A very interesting side note. Guess who made her debut on the silver screen in this movie. The movie ends with the Chinese lady Ching Lan (played by Jayshree, the second wife of V Shantaram), coming to Sholapur, with her son (this is after Dr. Kotnis has passed away in China). The infant that she carries with her in a basket is none other than the infant Rajshree, the real life daughter of Jayshree and V Shantaram. 🙂

PS-I, as well as Sudhir, have failed to find any mention of the singer anywhere on internet. But our own movie expert Mr Arunkumar Deshmukh says that it is Khan Mastana. So I have mentioned the name of singer as Khan Mastana now.
—–Atul


Song-Zindagi zindagi zindagi koi sapnaa nahin zindagi (Dr Kotnis Ki Amar Kahaani) (1946) Singer-Khan Mastana, Lyrics-Deewan Sharar, MD-Vasant Desai

Lyrics

zindagi zindagi zindagi
zindagi zindagi zindagi
koi sapna nahin zindagi
koi sapna nahin zindagi
zindagi zindagi zindagi
kaam karen aur gaate jaayen
hilmil sakhiyaan
kaam karen aur gaate jaayen
hilmil sakhiyaan
ik dooje ka haath bataayen
hilmil sakhiyaan
hilmil sakhiyaan

ho
ghar mein chhupna nahin
ho
ghar mein chhupna nahin
aao maidaan mein
desh ke dhyaan mein
kaam karte chalo
naam karte chalo
kaam karte chalo
naam karte chalo
naam karne ka hi naam hai zindagi
zindagi
zindagi zindagi zindagi
koi sapna nahin zindagi
ho o o o o
o o o
ho o o o o
o o o
aage badhte chalo
oonchhe chadhte chalo
aage badhte chalo
oonchhe chadhte chalo
gaao veeron ke geet
gaao veeron ke geet
karlo himmat se preet
karlo himmat se preet
hogi isase hi jeet
hahahaha
hahahaha
karlo himmat se preet
hogi isase hi jeet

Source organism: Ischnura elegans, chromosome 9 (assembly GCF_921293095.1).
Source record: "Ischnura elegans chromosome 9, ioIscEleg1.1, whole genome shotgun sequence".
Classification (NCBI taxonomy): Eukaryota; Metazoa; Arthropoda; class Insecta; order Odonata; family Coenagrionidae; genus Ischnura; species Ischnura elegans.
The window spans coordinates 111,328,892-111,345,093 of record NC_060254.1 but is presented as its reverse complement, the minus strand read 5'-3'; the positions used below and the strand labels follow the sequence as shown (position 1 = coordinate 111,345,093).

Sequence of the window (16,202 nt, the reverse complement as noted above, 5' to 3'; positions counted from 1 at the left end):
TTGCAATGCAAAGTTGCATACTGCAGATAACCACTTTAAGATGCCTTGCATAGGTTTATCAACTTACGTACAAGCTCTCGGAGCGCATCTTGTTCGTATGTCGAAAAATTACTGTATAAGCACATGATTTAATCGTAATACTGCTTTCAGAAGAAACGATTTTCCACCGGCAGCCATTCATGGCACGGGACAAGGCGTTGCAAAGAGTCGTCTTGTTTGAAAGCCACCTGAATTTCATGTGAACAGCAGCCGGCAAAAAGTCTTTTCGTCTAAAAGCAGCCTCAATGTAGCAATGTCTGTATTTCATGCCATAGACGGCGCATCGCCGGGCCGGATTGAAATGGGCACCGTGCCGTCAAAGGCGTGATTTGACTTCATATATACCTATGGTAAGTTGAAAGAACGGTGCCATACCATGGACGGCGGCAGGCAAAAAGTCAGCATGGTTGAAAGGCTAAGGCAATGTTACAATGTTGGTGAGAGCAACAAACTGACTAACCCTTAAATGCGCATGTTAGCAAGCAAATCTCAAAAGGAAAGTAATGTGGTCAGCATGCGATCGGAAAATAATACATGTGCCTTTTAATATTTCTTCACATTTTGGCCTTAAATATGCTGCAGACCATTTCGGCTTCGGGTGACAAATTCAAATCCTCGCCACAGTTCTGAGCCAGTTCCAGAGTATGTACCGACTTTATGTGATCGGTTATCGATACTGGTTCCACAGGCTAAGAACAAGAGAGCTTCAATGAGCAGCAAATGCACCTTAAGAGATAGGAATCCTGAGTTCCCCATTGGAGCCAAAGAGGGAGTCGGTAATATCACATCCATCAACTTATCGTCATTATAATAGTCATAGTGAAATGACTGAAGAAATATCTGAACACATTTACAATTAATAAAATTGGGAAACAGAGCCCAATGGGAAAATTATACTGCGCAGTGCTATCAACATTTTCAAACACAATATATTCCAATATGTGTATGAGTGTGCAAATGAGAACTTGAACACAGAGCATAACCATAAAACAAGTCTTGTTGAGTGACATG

jeet paane ka hi naam hai zindagi
zindagi
zindagi zindagi zindagi
koi sapna nahin zindagi

seenaa taane huye
dil mein thhaane huye
seenaa taane huye
dil mein thhaane huye
jaa ke sewaa karen
jaa ke sewaa karen
kuchh karen ya maren
haan karen ya maren
desh par jaan den
jaan dene ka hi naam hai zindagi
aisi qurbaani ka naam hai zindagi
zindagi
zindagi
zindagi zindagi zindagi
koi sapna nahin zindagi

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4 Responses to "Zindagi zindagi zindagi koi sapna nahin zindagi"

Sudhir ji,
If I remember right,this song is sung by KHAN MASTHANA and NOT by V.Shantaram.
kindly check up once again.
I have checked up and find it to be a Khan song.
Further,I do not think,V.Shantaram ever tried singing.
-AD

“As with many movies of that era, I saw Dr. Kotnis Ki Amar Kahaani (1946) on Doordarshan as a child. Sometimes, I am thankful for the times and the circumstances I grew up in. As teenagers, we did never have enough pocket money to spend on visits to the cinema halls.”

agree totally!
I don’t know why but after this film was shown on TV, my brother, my sis and I used to sing it quite often and very loudly too!

I was born after 22 years of this movie, but still i love this song and for that matter all V.Shantaram movies, specially ‘Navrang’- i have seen it many times.I respect Shantaram ji (actually is a source of inspiration for me) for taking up the social issues in his films (‘Shejaari(Padousi in hindi) still relevant). I am thankful to my parents that they make us grow with the stories and discussions on such films and film stalwarts and the great Marathi plays (they use to act and in my school days i also act in plays). Anyway this is a great motivational and inspirational song that instill in us the values and spirit to make our life purposeful – ‘jaa ke sewaa karen
kuchh karen ya maren
haan karen ya maren
desh par jaan den
jaan dene ka hi naam hai zindagi’ – we need this more in today’s conditions….

I agree with you Avinash!